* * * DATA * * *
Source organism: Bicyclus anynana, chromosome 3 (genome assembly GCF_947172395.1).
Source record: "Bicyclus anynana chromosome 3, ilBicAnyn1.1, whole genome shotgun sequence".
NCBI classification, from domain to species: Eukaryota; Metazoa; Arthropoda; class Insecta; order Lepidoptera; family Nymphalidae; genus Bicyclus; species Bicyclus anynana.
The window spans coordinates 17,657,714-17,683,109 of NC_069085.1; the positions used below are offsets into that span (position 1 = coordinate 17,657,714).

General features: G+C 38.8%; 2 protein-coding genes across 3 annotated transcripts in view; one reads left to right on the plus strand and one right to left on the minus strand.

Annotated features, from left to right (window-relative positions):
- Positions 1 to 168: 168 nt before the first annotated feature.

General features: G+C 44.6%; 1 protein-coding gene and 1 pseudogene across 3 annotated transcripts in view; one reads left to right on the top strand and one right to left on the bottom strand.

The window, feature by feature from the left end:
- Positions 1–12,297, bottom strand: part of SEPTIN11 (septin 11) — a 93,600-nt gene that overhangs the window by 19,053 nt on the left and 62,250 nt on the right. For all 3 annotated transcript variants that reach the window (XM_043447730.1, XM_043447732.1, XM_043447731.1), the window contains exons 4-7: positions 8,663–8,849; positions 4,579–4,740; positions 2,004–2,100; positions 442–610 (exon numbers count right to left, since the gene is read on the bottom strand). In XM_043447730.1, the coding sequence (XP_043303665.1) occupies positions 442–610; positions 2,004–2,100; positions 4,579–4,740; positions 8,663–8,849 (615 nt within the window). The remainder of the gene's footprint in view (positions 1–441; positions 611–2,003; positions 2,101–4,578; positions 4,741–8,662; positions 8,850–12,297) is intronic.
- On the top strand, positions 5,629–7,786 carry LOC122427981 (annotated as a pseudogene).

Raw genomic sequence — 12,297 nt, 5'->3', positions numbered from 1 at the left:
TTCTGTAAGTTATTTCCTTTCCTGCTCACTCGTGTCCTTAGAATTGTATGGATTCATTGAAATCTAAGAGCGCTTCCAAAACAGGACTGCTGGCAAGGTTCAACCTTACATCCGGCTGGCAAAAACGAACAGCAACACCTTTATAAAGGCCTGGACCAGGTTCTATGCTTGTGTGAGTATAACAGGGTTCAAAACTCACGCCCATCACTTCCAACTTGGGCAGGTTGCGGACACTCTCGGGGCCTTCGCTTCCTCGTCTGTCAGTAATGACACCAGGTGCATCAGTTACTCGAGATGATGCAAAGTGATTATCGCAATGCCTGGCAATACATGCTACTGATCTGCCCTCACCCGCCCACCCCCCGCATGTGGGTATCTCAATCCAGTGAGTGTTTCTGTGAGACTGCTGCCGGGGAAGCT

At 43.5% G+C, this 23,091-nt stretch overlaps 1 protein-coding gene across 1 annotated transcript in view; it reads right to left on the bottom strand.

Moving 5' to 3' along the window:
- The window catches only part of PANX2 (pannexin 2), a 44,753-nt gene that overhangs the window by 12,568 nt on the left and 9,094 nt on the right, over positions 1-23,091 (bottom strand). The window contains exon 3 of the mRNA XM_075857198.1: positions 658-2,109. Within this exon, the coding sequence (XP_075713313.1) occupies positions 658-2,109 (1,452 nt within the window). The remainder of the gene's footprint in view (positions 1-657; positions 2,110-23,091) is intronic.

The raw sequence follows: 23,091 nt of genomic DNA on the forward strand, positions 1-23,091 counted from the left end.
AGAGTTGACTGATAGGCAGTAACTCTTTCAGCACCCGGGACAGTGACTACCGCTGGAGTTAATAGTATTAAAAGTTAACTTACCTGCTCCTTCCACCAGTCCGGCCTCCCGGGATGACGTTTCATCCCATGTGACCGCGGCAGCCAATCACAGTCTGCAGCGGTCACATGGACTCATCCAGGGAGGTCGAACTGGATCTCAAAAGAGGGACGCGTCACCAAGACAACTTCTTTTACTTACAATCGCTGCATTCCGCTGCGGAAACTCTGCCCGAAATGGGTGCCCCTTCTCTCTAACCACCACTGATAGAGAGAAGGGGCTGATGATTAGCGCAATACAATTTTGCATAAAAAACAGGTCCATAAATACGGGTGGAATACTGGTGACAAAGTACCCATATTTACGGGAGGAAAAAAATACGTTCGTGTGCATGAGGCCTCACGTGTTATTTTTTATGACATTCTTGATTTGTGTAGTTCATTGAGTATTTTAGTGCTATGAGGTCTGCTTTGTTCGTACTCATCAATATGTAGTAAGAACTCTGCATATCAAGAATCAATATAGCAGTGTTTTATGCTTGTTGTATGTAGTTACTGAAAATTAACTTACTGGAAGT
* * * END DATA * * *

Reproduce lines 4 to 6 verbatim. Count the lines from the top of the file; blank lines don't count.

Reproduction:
The window spans coordinates 17,657,714-17,683,109 of NC_069085.1; the positions used below are offsets into that span (position 1 = coordinate 17,657,714).

General features: G+C 38.8%; 2 protein-coding genes across 3 annotated transcripts in view; one reads left to right on the plus strand and one right to left on the minus strand.

Annotated features, from left to right (window-relative positions):